Finally, we can get the doppler measurement:

double doppler =

Vector3D.dotProduct(pv.getPosition(), pv.getVelocity()) /

pv.getPosition().getNorm();

With some computation loop, we got the following results:

time doppler (m/s)

2008-10-01T00:00:00.000 -2925.160

2008-10-01T00:10:00.000 -3069.026

2008-10-01T00:20:00.000 -1331.701

2008-10-01T00:30:00.000 1664.808

2008-10-01T00:40:00.000 3143.595

2008-10-01T00:50:00.000 2832.856

2008-10-01T01:00:00.000 1556.562

2008-10-01T01:10:00.000 -141.012

2008-10-01T01:20:00.000 -1860.765

2008-10-01T01:30:00.000 -3195.838

2008-10-01T01:40:00.000 -3538.102

h3. Source code

The complete code for this example can be found in the source tree of the library, in file @src/tutorials/fr/cs/examples/frames/Frames1.java@.

h2. Advanced use

h3. The problem to be solved

The problem is related to the one exposed in the *User defined frames* subsection of the Frames section of the library architecture documentation.

It can be summarized by the following schema.

!/static/images/frames2-tutorial.png!

For a given satellite, GPS measurements for position and velocity, expressed in the ITRF2005 frame, are available at any moment.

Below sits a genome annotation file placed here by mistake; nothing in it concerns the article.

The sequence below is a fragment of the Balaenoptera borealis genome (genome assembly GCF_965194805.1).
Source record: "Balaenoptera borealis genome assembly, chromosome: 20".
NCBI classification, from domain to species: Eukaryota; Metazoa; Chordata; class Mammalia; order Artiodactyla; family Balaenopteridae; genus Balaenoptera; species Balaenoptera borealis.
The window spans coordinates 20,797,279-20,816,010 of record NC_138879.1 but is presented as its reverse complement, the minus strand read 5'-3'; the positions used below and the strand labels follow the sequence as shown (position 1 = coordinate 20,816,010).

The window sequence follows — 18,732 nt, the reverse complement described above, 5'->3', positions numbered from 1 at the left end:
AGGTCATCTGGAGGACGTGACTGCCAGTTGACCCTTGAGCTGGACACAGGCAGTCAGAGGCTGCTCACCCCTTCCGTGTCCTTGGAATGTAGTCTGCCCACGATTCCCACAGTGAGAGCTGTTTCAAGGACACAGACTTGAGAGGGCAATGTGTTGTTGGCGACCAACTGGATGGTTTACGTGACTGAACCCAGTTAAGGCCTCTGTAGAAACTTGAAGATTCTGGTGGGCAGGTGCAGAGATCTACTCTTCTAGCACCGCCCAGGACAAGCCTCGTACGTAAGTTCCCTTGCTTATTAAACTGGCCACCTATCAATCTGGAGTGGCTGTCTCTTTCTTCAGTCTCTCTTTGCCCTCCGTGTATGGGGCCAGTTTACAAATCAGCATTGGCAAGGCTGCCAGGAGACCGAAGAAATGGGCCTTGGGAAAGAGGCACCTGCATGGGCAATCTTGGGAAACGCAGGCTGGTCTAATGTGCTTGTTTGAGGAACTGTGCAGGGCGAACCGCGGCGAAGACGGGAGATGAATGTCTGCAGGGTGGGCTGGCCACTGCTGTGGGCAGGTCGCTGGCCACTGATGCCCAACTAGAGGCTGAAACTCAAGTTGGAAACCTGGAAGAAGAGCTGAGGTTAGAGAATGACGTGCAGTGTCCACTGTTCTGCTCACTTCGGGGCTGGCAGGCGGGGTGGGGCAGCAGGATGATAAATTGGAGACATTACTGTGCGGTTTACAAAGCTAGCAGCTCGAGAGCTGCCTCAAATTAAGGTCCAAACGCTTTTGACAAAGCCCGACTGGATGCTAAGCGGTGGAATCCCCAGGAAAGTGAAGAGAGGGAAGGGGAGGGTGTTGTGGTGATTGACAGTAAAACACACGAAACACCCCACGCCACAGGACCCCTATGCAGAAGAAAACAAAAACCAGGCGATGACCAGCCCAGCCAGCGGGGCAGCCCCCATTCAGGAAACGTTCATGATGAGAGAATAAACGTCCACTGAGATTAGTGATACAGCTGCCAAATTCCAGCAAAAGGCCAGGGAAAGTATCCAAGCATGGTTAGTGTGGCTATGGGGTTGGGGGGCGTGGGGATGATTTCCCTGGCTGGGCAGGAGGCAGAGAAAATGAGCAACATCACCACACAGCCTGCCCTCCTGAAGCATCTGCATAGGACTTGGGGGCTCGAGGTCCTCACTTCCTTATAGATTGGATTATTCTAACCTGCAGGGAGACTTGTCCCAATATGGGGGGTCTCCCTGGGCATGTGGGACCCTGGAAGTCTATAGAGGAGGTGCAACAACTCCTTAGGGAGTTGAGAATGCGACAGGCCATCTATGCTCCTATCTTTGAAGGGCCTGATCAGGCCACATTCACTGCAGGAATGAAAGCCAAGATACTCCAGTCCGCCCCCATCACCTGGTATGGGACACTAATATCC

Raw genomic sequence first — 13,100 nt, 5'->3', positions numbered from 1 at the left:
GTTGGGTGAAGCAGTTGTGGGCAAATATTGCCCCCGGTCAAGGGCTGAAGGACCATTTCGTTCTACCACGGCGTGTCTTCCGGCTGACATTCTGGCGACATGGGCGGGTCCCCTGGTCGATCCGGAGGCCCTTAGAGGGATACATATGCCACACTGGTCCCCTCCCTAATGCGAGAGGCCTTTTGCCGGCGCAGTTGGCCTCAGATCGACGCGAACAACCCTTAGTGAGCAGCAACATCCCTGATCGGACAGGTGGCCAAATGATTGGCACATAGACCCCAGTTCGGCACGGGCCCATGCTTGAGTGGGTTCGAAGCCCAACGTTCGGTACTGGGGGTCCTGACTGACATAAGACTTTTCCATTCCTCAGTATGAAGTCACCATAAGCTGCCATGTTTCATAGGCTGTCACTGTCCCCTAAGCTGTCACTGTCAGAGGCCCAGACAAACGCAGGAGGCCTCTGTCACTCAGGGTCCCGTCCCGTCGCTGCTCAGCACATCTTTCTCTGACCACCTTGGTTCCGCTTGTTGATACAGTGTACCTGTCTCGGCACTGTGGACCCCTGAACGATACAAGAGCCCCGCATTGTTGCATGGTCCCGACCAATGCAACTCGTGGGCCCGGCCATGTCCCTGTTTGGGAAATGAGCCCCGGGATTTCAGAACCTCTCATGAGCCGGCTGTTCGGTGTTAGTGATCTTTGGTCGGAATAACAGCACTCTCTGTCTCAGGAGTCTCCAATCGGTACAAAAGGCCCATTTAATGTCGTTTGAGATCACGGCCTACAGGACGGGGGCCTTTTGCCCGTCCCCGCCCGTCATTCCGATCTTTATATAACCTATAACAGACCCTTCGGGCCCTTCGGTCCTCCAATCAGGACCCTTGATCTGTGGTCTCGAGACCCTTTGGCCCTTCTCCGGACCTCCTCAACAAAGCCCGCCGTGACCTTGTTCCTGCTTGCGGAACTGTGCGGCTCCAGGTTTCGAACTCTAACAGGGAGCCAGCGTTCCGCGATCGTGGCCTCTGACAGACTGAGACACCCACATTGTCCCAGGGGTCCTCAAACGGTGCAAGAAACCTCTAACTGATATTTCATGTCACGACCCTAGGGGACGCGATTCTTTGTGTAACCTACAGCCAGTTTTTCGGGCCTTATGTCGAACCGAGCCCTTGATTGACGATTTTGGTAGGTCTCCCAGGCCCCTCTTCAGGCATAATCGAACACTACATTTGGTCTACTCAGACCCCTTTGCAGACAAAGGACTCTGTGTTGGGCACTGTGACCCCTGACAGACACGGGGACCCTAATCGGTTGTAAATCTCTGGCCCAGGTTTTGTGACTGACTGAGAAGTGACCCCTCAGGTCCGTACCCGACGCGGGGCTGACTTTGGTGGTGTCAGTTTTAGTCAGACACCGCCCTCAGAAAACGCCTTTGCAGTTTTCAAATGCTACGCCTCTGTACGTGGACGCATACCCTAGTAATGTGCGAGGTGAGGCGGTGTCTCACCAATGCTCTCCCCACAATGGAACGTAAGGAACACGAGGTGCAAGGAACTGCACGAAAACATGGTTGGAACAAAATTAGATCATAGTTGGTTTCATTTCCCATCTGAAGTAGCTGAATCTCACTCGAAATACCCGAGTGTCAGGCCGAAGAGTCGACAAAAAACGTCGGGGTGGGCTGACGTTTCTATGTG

The GPS antenna is fixed with some offset with respect to the satellite reference frame.

The attitude of the satellite reference frame with respect to some moving frame related to the satellite center of gravity (CoG) is known at any moment.

We want to compute for some instant the position and velocity of the CoG in the EME2000 inertial frame.

h3. A smart solution

A possible solution provided by OREKIT is detailed above.

The CoG frame has its origin at the satellite center of gravity and is aligned with EME2000. It is linked to its parent EME2000 frame by an a priori unknown transform which depends on the current position and velocity. This transform is what we want to compute.

We first build the frame. We use the identity transform as a simple dummy value, the real value which is time-dependent will be recomputed when time is reset:

Frame cogFrame = new Frame(FramesFactory.getEME2000(), Transform.IDENTITY, "LOF");

The satellite frame, with origin also at the CoG, depends on attitude. For the sake of this tutorial, we consider a simple inertial attitude here:

Transform cogToSat = new Transform(new Rotation(0.6, 0.48, 0, 0.64, false));

Frame satFrame = new Frame(cogFrame, cogToSat, "sat");

Finally, the GPS antenna frame is always defined from the satellite frame by 2 transforms: a translation and a rotation. Let's set some values:

Transform translateGPS = new Transform(new Vector3D(0, 0, 1));

Transform rotateGPS = new Transform(new Rotation(new Vector3D(0, 1, 3),

Math.toRadians(10)));

Frame gpsFrame = new Frame(satFrame,

new Transform(translateGPS, rotateGPS),

"GPS");